We bade farewell to a navigator not just because of his wartime occupation. He was a navigator in many other ways. Calm, measured and above all someone who could be replied upon, as those whom he helped in his later years with advice and guidance would surely agree.

After the Second World War, veterans quietly returned to civilian life. To meet them you would hardly know what extraordinary times they lived through. Howard Brown was one of them. This brief tribute is not only for him, but for all the others to whom the living in my country should remain profoundly grateful.

The only bucket list worth making is of stuff you’ve already done

Travel broadens the mind. Not travelling turns it into a wrinkly old walnut, slowly pickling with each passing day. At least that’s been my experience.

Now, with a hole in each arm, flu-jabbed and COVID-boostered, I’m ready to set out again to foreign lands, in full awareness that for me, at the start of my eighth decade, the future isn’t a big sky, but a rapidly shrinking horizon – a decade, maybe, during which ability matches motivation, after which I get to the point where I can’t be arsed anymore.

But why travel, and to where?

Since we’re encouraged to view every journey beyond the local supermarket as a crime against the generations we’ve spawned, who suffer from our fossil-fuel profligacy through no fault of their own, every decision to fly or drive to some far location is accompanied with a measure of guilt.

It would seem that the most energy-efficient travellers of this age are the backpackers, who may take a long-haul flight to some exotic destination, but don’t fly back again for months or possibly years. Which is fine if you don’t have an employer awaiting your return in short order, or arthritic knees that no amount of spiritual nourishment will return to their original flexible state. But not fine if you don’t fancy sleeping on plastic-strewn beaches or curling up among the bedbugs in a ten-dollar-a-night dormitory. The last time I went backpacking was in the 70s, and I’m not about to start again now.

My travel since then has usually been for a purpose other than the joy of exploration. Work, perhaps, or simply the desire for a warm climate, especially at this time of year, when the only warmth to be had at home is between four walls. I’m not like a dear friend, whose main purpose in travelling is to see as many “places of interest” in the shortest possible time, and whose fridge looks like a painted armadillo, hardly visible underneath a densely-laid mosaic of little magnets. There are only so many cathedrals that I can appreciate in a given day.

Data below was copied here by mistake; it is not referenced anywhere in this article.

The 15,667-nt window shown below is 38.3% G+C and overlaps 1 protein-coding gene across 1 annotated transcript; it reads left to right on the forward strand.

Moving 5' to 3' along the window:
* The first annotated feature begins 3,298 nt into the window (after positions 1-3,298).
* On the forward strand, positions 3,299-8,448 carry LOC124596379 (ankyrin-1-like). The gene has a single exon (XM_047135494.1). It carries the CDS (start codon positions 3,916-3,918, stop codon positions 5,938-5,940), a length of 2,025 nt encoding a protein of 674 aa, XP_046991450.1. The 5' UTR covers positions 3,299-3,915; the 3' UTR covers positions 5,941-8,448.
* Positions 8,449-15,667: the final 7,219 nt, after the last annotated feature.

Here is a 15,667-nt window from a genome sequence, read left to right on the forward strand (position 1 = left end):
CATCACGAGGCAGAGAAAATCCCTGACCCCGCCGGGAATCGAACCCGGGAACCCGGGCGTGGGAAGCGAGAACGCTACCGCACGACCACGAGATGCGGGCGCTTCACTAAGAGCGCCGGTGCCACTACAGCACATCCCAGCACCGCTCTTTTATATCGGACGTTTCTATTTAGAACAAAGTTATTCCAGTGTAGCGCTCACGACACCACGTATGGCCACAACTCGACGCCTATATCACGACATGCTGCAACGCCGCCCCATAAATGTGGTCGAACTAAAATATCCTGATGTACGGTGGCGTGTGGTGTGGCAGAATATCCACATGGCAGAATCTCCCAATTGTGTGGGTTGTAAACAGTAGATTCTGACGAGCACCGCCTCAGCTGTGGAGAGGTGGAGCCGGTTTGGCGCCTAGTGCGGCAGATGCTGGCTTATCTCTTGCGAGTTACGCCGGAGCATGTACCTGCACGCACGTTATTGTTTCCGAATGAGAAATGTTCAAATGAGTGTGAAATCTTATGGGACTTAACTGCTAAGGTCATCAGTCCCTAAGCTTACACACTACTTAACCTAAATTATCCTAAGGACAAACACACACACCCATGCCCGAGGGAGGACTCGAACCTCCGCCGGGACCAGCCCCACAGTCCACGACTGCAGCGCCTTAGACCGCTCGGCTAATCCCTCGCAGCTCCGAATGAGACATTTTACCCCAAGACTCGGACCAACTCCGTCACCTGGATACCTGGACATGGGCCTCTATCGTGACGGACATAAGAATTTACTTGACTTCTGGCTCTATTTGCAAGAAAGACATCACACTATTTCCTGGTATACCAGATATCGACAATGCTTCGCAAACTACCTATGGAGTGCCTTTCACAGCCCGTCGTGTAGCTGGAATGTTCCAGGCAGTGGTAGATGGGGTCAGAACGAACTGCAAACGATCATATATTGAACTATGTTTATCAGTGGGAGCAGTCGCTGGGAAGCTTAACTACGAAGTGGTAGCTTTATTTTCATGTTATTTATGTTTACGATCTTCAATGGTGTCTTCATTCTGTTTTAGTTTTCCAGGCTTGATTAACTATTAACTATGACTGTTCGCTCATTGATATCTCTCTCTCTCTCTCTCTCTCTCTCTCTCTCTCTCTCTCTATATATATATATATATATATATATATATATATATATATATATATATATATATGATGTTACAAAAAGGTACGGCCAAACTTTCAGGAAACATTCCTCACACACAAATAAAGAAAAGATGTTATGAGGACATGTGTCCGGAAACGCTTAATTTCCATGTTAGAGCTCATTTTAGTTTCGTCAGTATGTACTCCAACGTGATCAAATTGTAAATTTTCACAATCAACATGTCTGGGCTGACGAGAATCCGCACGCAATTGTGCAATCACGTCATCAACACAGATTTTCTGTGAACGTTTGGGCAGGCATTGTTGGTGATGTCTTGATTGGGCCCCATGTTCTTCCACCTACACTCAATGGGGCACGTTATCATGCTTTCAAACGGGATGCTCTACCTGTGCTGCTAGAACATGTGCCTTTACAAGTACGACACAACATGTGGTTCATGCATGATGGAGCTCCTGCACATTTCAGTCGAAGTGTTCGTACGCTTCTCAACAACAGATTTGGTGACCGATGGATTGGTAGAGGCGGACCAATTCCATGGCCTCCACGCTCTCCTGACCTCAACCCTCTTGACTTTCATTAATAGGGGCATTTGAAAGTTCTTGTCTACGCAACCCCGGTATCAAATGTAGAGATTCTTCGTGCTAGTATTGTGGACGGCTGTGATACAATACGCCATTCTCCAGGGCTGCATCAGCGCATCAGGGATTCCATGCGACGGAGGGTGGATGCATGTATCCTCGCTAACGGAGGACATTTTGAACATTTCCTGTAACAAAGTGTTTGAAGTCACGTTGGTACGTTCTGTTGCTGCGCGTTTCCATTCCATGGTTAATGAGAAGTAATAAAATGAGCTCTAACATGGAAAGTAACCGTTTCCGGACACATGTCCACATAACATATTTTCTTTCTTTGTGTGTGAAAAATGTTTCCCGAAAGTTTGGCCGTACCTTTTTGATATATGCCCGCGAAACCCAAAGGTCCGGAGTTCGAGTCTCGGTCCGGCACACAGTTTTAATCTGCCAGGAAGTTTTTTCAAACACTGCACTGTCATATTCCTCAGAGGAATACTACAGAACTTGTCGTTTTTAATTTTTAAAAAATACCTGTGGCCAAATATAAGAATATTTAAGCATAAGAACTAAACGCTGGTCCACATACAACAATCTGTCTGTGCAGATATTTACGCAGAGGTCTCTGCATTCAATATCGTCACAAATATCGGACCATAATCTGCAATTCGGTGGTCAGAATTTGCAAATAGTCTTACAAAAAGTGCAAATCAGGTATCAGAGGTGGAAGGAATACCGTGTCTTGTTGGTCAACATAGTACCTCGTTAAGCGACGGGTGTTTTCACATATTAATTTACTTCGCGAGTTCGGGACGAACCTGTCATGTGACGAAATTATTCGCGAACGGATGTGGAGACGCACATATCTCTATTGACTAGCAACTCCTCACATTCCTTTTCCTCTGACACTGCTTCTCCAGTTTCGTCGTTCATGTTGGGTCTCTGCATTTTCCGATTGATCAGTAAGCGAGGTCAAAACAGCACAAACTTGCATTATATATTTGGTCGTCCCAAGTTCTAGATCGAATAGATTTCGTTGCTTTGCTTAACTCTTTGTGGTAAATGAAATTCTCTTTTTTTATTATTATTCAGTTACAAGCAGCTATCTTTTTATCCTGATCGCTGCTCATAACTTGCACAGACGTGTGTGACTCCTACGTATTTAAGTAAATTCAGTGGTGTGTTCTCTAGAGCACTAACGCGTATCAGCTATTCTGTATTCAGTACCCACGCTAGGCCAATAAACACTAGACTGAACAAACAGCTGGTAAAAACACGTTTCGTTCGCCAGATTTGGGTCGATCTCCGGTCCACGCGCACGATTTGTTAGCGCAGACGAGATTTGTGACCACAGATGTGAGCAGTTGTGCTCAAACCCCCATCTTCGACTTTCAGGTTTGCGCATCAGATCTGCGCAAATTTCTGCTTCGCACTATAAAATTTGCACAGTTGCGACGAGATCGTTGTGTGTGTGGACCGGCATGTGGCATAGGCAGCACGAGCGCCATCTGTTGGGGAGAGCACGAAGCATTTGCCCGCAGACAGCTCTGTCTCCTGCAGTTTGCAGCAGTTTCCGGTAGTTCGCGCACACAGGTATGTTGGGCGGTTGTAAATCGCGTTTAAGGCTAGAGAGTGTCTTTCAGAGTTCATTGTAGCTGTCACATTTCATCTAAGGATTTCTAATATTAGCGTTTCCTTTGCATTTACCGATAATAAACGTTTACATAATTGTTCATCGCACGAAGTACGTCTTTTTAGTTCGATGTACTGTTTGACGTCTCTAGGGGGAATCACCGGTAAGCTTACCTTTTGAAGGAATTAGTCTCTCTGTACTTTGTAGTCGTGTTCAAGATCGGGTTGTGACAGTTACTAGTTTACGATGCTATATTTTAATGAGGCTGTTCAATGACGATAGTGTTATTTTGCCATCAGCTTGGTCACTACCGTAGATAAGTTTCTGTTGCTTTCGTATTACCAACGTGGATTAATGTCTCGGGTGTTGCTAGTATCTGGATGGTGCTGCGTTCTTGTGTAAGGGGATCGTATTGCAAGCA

But when my wife and I set out for somewhere new, it’s in the expectation that the primary purpose – be it work, or long hours reading, eating and swimming – presents the opportunity to do other stuff. Though not surprisingly, it’s the landscapes, the edifices, the people and the wildlife we meet along the way that we remember long after the original purpose has been fulfilled.

In this age of Corona, we’ve had to rely more and more on other people’s voyages.  Michael Palin’s TV series, for example, or the books of Colin Thubron. They often provide the additional attraction of historical context. Palin, for example, went through the Soviet Union on his Pole To Pole journey shortly before Gorbachev coup. To meet people sitting on the cusp of change, warm and welcoming and yet always with one eye open for those who might be watching them, feels like a window into an age of relative innocence – before 9/11, Iraq, ISIS, financial crises and now COVID.

Fortunately, everybody with the semblance of celebrity is making up for our relative inability to travel by making journeys for us, lucky bastards. So we get to see Alexander Armstrong in Iceland and Richard E Grant trolling around the great hotels of the world imagining the rich and famous having sex on the beds. Can’t wait to see Jeremy Corbyn in Colwyn Bay and Cleethorpes.

Which brings me to bucket lists. For me, making a list of things I want to see and do before I die is not a priority. While we all need things to look forward to – reasons to get out of bed perhaps – or for some, the motivation to keep on living, my experience has been that truly memorable moments are not planned. They happen by accident. Such as stumbling into a choral mass one evening in a Venetian church we didn’t know existed.

Besides, depending how close we are to the end, by the time we get round to fulfilling our wish list we may well be too clapped out to enjoy the things we set out to do. One temple is more than enough for one day. And when you’ve been there and done that, so what? What profound reflections will you derive from the Kremlin, the Great Barrier Reef or Wolverhampton that you couldn’t arrive at from the comfort of your own home? And why reflect at all if before long you’re destined to take your reflections to the grave? To whom will you bequeath your fridge magnets?